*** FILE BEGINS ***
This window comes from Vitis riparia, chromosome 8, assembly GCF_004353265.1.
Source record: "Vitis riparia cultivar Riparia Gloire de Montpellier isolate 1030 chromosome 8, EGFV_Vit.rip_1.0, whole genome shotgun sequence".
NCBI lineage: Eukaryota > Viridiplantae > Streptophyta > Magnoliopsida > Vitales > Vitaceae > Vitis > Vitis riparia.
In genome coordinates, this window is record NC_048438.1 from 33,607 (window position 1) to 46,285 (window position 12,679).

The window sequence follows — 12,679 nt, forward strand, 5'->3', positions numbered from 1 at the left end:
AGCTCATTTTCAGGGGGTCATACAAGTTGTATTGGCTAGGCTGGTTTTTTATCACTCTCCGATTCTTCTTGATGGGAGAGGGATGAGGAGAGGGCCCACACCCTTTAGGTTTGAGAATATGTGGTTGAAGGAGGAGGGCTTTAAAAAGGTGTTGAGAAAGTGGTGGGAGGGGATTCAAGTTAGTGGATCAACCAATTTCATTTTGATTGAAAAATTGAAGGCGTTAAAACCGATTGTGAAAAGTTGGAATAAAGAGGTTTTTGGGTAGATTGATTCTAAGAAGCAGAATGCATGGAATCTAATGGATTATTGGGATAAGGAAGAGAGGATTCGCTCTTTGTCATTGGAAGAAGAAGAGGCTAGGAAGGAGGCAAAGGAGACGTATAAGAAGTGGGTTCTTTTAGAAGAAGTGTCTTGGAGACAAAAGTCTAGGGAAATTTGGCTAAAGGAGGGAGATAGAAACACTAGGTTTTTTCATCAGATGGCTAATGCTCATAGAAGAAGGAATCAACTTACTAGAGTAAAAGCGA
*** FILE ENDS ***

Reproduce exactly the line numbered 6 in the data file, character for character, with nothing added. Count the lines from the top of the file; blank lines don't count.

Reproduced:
AGCTCATTTTCAGGGGGTCATACAAGTTGTATTGGCTAGGCTGGTTTTTTATCACTCTCCGATTCTTCTTGATGGGAGAGGGATGAGGAGAGGGCCCACACCCTTTAGGTTTGAGAATATGTGGTTGAAGGAGGAGGGCTTTAAAAAGGTGTTGAGAAAGTGGTGGGAGGGGATTCAAGTTAGTGGATCAACCAATTTCATTTTGATTGAAAAATTGAAGGCGTTAAAACCGATTGTGAAAAGTTGGAATAAAGAGGTTTTTGGGTAGATTGATTCTAAGAAGCAGAATGCATGGAATCTAATGGATTATTGGGATAAGGAAGAGAGGATTCGCTCTTTGTCATTGGAAGAAGAAGAGGCTAGGAAGGAGGCAAAGGAGACGTATAAGAAGTGGGTTCTTTTAGAAGAAGTGTCTTGGAGACAAAAGTCTAGGGAAATTTGGCTAAAGGAGGGAGATAGAAACACTAGGTTTTTTCATCAGATGGCTAATGCTCATAGAAGAAGGAATCAACTTACTAGAGTAAAAGCGA